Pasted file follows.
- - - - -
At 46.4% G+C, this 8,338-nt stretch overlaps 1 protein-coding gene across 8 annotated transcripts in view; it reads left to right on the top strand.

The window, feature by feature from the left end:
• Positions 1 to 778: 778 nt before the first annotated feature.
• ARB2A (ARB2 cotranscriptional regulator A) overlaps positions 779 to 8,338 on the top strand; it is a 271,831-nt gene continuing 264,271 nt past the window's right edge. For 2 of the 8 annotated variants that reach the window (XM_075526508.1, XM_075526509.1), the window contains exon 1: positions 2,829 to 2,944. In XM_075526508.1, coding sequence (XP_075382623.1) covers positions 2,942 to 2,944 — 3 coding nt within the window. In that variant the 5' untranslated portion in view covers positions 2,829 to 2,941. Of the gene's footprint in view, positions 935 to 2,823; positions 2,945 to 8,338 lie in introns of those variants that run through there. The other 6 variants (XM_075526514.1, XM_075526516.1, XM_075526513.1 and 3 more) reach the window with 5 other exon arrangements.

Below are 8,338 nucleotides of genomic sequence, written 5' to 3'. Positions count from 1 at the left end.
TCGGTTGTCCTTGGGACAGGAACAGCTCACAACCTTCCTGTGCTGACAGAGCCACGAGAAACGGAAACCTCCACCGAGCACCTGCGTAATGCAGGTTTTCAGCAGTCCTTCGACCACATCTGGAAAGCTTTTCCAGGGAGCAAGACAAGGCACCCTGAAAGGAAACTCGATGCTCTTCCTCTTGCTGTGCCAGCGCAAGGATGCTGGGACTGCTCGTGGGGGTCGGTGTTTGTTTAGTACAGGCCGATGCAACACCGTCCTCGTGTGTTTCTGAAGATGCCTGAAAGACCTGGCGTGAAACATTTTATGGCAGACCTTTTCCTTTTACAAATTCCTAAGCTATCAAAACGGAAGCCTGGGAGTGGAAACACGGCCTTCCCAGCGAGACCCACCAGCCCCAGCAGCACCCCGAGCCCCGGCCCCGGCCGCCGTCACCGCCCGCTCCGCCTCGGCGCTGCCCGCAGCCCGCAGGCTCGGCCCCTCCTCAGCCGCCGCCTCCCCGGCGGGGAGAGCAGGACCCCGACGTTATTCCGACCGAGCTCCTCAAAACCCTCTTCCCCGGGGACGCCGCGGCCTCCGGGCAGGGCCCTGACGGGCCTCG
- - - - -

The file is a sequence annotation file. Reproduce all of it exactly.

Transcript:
At 46.4% G+C, this 8,338-nt stretch overlaps 1 protein-coding gene across 8 annotated transcripts in view; it reads left to right on the top strand.

The window, feature by feature from the left end:
• Positions 1 to 778: 778 nt before the first annotated feature.
• ARB2A (ARB2 cotranscriptional regulator A) overlaps positions 779 to 8,338 on the top strand; it is a 271,831-nt gene continuing 264,271 nt past the window's right edge. For 2 of the 8 annotated variants that reach the window (XM_075526508.1, XM_075526509.1), the window contains exon 1: positions 2,829 to 2,944. In XM_075526508.1, coding sequence (XP_075382623.1) covers positions 2,942 to 2,944 — 3 coding nt within the window. In that variant the 5' untranslated portion in view covers positions 2,829 to 2,941. Of the gene's footprint in view, positions 935 to 2,823; positions 2,945 to 8,338 lie in introns of those variants that run through there. The other 6 variants (XM_075526514.1, XM_075526516.1, XM_075526513.1 and 3 more) reach the window with 5 other exon arrangements.

Below are 8,338 nucleotides of genomic sequence, written 5' to 3'. Positions count from 1 at the left end.
TCGGTTGTCCTTGGGACAGGAACAGCTCACAACCTTCCTGTGCTGACAGAGCCACGAGAAACGGAAACCTCCACCGAGCACCTGCGTAATGCAGGTTTTCAGCAGTCCTTCGACCACATCTGGAAAGCTTTTCCAGGGAGCAAGACAAGGCACCCTGAAAGGAAACTCGATGCTCTTCCTCTTGCTGTGCCAGCGCAAGGATGCTGGGACTGCTCGTGGGGGTCGGTGTTTGTTTAGTACAGGCCGATGCAACACCGTCCTCGTGTGTTTCTGAAGATGCCTGAAAGACCTGGCGTGAAACATTTTATGGCAGACCTTTTCCTTTTACAAATTCCTAAGCTATCAAAACGGAAGCCTGGGAGTGGAAACACGGCCTTCCCAGCGAGACCCACCAGCCCCAGCAGCACCCCGAGCCCCGGCCCCGGCCGCCGTCACCGCCCGCTCCGCCTCGGCGCTGCCCGCAGCCCGCAGGCTCGGCCCCTCCTCAGCCGCCGCCTCCCCGGCGGGGAGAGCAGGACCCCGACGTTATTCCGACCGAGCTCCTCAAAACCCTCTTCCCCGGGGACGCCGCGGCCTCCGGGCAGGGCCCTGACGGGCCTCG